Possible centers include:


Calculating the number of Guests Coming to the Feast

Using a Calculator in Math Class
You Can Save Money, But Money Can't Save You

1. Calculating the Guests

Sir Cumference and All the King's Tens Guests

How many people will come to the party? A calculator and a copy of Sir Cumference and the King's Tens. The children will re-read the story and use the calculator to try to determine the number of guests expected at the party.

This is the perfect opportunity to work in pairs. Encourage children to share their reasoning for determining the number of guests. Some children may find it helpful to use Unifix Cubes when calculating the number of guests. Others may find that an abacus helps.

Have the children write about how they derived their solution in their math journals. Journaling helps the children to think clearly about the way they used math to determine the solution to the problem.

After a few minutes, gather the children and allow volunteers to explain their answers and how they arrived at them.


Calculating the Guests coming to the Feast
Texas Instruments TI-30X IIS 2-Line Scientific Calculator

The Texas Instruments TI-30X IIS 2-Line Scientific Calculator features two-line display and other advanced features users get with the TI-30x IIS. The display shows the equation...

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2. Making the punch.

Punch from Sir Cumference and All the King's Tens

Lady Di has decided to make punch for the party. Create a recipe for punch. Multiply the ingredients and determine how much of each kind of juice is needed to provide drink to all guests.

Note: Each guest will drink two 8-oz glasses of juice. One recipe should make one gallon of punch. How many gallons will be needed to serve all the students in your class? How many gallons will be needed to serve all the people attending King Arthur's Birthday Celebration?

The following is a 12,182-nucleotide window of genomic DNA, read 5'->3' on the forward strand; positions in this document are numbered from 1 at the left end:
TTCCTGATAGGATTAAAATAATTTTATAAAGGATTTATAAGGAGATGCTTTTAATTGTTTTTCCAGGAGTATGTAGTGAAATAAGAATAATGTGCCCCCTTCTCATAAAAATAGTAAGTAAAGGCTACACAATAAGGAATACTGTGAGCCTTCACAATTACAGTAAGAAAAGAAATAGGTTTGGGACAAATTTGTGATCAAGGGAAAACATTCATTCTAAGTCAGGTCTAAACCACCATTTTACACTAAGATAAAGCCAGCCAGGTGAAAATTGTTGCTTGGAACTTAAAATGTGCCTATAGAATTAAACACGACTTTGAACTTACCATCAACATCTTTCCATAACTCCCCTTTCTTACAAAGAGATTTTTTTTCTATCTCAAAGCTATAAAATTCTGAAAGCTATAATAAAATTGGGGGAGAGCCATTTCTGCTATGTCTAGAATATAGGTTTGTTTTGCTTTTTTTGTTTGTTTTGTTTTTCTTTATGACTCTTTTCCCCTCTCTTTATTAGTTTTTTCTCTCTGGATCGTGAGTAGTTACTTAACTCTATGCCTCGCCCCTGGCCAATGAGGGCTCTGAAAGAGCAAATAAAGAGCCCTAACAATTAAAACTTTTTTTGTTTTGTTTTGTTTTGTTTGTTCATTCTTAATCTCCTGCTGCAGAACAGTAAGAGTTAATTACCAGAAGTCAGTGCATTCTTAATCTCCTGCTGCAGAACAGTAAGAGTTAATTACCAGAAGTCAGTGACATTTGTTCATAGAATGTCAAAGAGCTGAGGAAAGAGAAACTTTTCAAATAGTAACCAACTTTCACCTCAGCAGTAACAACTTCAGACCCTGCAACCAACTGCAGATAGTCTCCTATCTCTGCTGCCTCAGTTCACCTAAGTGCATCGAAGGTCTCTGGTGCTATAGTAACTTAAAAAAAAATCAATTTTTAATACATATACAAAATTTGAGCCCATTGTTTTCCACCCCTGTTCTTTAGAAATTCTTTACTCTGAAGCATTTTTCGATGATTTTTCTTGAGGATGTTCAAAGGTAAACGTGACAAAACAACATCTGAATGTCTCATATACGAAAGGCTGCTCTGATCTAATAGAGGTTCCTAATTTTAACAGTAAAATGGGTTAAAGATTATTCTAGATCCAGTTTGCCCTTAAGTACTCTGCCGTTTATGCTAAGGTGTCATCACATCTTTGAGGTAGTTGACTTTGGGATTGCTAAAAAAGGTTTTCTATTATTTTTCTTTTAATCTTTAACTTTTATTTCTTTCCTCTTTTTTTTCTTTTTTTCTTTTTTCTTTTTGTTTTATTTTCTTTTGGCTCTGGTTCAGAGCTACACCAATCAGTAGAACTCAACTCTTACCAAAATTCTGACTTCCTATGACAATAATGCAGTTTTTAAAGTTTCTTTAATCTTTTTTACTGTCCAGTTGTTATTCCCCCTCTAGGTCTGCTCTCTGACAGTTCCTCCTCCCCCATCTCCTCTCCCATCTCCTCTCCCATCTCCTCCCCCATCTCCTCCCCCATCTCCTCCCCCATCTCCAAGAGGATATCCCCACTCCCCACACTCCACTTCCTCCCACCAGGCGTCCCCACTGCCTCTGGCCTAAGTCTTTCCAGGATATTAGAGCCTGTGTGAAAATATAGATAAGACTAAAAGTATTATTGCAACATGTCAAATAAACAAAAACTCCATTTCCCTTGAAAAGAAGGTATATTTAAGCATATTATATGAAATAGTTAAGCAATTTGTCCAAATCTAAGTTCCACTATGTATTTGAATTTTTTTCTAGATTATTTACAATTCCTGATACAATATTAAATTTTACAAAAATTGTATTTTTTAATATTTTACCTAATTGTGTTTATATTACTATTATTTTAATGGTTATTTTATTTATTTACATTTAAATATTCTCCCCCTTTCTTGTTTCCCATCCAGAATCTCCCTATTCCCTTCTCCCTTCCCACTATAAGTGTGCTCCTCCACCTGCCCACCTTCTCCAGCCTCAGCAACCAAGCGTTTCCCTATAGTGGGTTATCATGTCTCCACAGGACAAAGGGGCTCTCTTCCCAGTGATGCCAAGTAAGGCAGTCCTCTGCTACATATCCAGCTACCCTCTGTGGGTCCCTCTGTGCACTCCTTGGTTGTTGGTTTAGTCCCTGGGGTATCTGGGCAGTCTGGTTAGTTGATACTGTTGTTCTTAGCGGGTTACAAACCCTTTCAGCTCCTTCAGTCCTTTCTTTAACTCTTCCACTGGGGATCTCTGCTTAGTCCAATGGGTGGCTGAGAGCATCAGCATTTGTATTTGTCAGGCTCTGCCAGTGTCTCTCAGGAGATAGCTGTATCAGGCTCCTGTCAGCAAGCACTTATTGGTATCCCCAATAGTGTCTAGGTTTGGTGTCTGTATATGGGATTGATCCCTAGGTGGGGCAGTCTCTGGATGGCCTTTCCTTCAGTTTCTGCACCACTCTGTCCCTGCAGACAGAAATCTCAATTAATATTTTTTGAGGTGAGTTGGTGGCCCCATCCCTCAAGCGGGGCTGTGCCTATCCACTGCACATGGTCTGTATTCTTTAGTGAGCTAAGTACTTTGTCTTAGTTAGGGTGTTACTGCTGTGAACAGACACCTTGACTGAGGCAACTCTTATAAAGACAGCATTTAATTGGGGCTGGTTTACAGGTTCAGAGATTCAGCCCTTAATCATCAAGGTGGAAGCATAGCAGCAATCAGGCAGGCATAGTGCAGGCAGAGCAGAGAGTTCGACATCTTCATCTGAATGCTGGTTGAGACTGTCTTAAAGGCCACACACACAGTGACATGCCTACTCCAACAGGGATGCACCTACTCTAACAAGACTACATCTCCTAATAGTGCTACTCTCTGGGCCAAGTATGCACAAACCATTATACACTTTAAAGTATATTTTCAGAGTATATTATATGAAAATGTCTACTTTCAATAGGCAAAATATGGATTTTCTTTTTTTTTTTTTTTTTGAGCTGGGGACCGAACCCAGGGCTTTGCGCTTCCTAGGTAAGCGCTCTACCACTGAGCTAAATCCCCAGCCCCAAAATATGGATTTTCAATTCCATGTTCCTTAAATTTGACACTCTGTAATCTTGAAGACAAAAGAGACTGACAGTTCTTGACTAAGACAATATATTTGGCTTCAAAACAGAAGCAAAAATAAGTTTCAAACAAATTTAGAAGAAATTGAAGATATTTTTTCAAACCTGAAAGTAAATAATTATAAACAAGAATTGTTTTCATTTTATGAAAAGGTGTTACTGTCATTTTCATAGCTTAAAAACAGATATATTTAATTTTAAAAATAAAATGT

One group of students might like to make one of the recipes for the class. Check the time before you start. Measure the ingredients carefully and mix up your punch. Once the punch is in the pitcher, check the time again. Then calculate how long it would take to make enough punch for King Arthur's Guests.

The Knight's Punch

Punch for the Medieval Feast

Erecting the Tents

Medieval Tents
Julius Caesar (100-44 BC) Receiving the Germanic Ambassador, C.1450 (Vellum)
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3. Putting up the Tents!

Tents from Sir Cumference and All the King's Tens

 Using graph paper determine how much space is needed to accommodate all the guests. Each guest needs one square of space inside the tent. The smallest tent holds 9 people. The next holds 90, the next biggest holds 900 and the largest holds 9000. Then use construction paper or newspaper and tape or glue to create tents large enough to hold all the guests. Note: Rolled up paper can create beams for the corners and sides. Is it possible to create a tent large enough for 9000?

Medieval Tents

Math Materials for Calculating the Size of the Tents
Roselle Vibrant Construction Paper, 50ct, 9 x12 Inches, Dark Brown (CON2191250)

Dark Brown Heavyweight Construction Paper, 50 sheet pack, each sheet 9x12. Ideally suited for arts and crafts and all school projects; exceptional strength and durability allows...

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School Smart Graph Paper Pads - 1/2 inch Rule - Pack of 12

Same great 1/2 inch ruled Graph Paper but in 50 sheet pads with chipboard back. 8-1/2 x 11 inches. Sold per dozen pads.

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In the Time of Knights and Ladies

Learning about Medieval Times

The Ramsay Scallop: A Medieval Unit Study
A young knight and his future lady take a pilgrimage to Santiago de Compostela and meet thousands of people along the way.

Updated: 03/02/2015, evelynsaenz
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Comments on Understanding Place Value

evelynsaenz on 06/14/2013

Thanks, Sandra. I have found that children learn best when lessons are integrated into topics of interest to them.

Sandra on 04/12/2013

Lovely lesson and a great way to incorporate the story, history and math!